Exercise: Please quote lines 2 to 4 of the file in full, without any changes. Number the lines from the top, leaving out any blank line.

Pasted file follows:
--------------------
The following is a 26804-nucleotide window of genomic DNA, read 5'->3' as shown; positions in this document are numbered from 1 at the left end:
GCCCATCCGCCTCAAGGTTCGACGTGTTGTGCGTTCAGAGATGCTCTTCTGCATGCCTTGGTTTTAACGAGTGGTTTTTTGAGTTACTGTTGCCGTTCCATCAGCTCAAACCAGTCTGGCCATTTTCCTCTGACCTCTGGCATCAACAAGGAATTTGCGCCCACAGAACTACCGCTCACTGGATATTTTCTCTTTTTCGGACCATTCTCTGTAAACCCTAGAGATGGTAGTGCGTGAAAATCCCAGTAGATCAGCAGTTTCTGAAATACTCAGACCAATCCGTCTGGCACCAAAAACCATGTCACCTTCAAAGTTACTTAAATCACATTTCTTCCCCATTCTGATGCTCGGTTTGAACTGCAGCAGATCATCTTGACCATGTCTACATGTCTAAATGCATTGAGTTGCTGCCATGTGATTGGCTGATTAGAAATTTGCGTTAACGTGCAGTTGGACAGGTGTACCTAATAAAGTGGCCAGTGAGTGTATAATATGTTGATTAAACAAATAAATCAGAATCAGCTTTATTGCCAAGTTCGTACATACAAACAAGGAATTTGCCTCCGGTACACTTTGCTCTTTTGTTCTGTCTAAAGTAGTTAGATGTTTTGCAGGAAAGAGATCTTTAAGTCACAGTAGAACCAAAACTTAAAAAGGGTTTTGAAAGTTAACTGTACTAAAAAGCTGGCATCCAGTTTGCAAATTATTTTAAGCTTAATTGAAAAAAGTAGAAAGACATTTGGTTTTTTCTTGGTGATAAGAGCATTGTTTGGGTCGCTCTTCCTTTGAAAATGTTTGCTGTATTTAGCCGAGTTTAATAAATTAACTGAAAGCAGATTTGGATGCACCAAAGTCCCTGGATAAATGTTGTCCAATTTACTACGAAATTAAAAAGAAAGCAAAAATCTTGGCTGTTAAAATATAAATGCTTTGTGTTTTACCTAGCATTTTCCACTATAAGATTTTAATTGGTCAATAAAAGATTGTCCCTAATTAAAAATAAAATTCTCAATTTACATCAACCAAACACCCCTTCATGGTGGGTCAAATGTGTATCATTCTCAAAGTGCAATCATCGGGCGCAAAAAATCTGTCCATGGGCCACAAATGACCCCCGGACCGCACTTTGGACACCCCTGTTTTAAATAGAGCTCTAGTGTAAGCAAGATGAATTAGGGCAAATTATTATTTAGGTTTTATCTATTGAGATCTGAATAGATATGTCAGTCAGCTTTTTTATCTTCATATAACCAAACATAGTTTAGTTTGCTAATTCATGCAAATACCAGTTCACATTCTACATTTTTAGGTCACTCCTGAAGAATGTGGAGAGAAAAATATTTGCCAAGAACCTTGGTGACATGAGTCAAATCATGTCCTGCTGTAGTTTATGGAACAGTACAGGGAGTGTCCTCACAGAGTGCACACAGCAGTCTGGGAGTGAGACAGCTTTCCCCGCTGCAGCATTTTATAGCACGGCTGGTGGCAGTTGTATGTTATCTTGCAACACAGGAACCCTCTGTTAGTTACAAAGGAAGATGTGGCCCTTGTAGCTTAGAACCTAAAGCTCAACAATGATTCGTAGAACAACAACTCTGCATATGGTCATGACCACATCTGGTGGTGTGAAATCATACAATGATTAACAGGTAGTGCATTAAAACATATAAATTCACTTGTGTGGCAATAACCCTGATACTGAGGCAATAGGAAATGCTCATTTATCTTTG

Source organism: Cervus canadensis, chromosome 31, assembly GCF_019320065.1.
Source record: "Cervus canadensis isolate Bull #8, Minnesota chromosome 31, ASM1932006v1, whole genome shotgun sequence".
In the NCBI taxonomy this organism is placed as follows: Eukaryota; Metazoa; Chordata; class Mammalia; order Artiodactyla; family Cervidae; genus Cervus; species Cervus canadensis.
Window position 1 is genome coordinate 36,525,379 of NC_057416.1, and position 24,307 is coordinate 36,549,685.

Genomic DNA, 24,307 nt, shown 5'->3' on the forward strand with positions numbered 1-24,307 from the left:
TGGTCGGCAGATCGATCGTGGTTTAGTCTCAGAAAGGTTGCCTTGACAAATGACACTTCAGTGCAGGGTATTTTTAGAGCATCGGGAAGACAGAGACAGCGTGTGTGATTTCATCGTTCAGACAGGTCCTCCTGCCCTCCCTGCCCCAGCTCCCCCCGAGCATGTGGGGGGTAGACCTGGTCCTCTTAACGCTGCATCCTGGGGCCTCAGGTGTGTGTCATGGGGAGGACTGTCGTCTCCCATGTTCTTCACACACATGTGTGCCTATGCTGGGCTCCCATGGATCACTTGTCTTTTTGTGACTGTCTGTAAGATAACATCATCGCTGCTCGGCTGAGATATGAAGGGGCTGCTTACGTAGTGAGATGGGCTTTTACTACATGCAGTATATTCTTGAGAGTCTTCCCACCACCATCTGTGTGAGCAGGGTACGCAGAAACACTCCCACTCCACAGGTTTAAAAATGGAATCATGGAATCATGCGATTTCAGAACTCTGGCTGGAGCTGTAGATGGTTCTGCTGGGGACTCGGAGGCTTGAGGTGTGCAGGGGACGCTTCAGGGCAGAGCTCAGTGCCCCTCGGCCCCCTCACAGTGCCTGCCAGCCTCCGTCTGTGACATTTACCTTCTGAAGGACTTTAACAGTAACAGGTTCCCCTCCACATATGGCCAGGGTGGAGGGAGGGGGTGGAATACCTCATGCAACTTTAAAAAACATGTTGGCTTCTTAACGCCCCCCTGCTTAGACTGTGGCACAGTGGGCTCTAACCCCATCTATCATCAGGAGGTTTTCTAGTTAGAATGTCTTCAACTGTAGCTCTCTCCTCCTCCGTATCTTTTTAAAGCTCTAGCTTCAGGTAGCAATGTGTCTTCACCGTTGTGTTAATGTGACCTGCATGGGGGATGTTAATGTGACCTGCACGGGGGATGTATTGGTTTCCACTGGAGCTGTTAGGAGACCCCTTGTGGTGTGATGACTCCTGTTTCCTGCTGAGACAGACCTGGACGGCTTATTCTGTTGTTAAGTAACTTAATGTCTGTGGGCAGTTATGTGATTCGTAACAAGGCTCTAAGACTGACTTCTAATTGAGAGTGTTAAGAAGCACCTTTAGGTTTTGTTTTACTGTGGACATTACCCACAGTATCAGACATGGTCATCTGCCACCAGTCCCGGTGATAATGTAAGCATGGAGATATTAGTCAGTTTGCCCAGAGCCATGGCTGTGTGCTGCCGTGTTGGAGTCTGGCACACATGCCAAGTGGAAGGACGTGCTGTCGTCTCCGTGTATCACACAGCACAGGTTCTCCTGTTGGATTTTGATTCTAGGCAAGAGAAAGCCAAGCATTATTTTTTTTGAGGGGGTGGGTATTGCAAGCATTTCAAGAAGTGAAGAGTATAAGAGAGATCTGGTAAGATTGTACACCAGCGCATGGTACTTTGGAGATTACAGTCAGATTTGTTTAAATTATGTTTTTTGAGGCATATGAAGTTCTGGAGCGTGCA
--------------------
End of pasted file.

GCCCATCCGCCTCAAGGTTCGACGTGTTGTGCGTTCAGAGATGCTCTTCTGCATGCCTTGGTTTTAACGAGTGGTTTTTTGAGTTACTGTTGCCGTTCCATCAGCTCAAACCAGTCTGGCCATTTTCCTCTGACCTCTGGCATCAACAAGGAATTTGCGCCCACAGAACTACCGCTCACTGGATATTTTCTCTTTTTCGGACCATTCTCTGTAAACCCTAGAGATGGTAGTGCGTGAAAATCCCAGTAGATCAGCAGTTTCTGAAATACTCAGACCAATCCGTCTGGCACCAAAAACCATGTCACCTTCAAAGTTACTTAAATCACATTTCTTCCCCATTCTGATGCTCGGTTTGAACTGCAGCAGATCATCTTGACCATGTCTACATGTCTAAATGCATTGAGTTGCTGCCATGTGATTGGCTGATTAGAAATTTGCGTTAACGTGCAGTTGGACAGGTGTACCTAATAAAGTGGCCAGTGAGTGTATAATATGTTGATTAAACAAATAAATCAGAATCAGCTTTATTGCCAAGTTCGTACATACAAACAAGGAATTTGCCTCCGGTACACTTTGCTCTTTTGTTCTGTCTAAAGTAGTTAGATGTTTTGCAGGAAAGAGATCTTTAAGTCACAGTAGAACCAAAACTTAAAAAGGGTTTTGAAAGTTAACTGTACTAAAAAGCTGGCATCCAGTTTGCAAATTATTTTAAGCTTAATTGAAAAAAGTAGAAAGACATTTGGTTTTTTCTTGGTGATAAGAGCATTGTTTGGGTCGCTCTTCCTTTGAAAATGTTTGCTGTATTTAGCCGAGTTTAATAAATTAACTGAAAGCAGATTTGGATGCACCAAAGTCCCTGGATAAATGTTGTCCAATTTACTACGAAATTAAAAAGAAAGCAAAAATCTTGGCTGTTAAAATATAAATGCTTTGTGTTTTACCTAGCATTTTCCACTATAAGATTTTAATTGGTCAATAAAAGATTGTCCCTAATTAAAAATAAAATTCTCAATTTACATCAACCAAACACCCCTTCATGGTGGGTCAAATGTGTATCATTCTCAAAGTGCAATCATCGGGCGCAAAAAATCTGTCCATGGGCCACAAATGACCCCCGGACCGCACTTTGGACACCCCTGTTTTAAATAGAGCTCTAGTGTAAGCAAGATGAATTAGGGCAAATTATTATTTAGGTTTTATCTATTGAGATCTGAATAGATATGTCAGTCAGCTTTTTTATCTTCATATAACCAAACATAGTTTAGTTTGCTAATTCATGCAAATACCAGTTCACATTCTACATTTTTAGGTCACTCCTGAAGAATGTGGAGAGAAAAATATTTGCCAAGAACCTTGGTGACATGAGTCAAATCATGTCCTGCTGTAGTTTATGGAACAGTACAGGGAGTGTCCTCACAGAGTGCACACAGCAGTCTGGGAGTGAGACAGCTTTCCCCGCTGCAGCATTTTATAGCACGGCTGGTGGCAGTTGTATGTTATCTTGCAACACAGGAACCCTCTGTTAGTTACAAAGGAAGATGTGGCCCTTGTAGCTTAGAACCTAAAGCTCAACAATGATTCGTAGAACAACAACTCTGCATATGGTCATGACCACATCTGGTGGTGTGAAATCATACAATGATTAACAGGTAGTGCATTAAAACATATAAATTCACTTGTGTGGCAATAACCCTGATACTGAGGCAATAGGAAATGCTCATTTATCTTTG

Source organism: Cervus canadensis, chromosome 31, assembly GCF_019320065.1.
Source record: "Cervus canadensis isolate Bull #8, Minnesota chromosome 31, ASM1932006v1, whole genome shotgun sequence".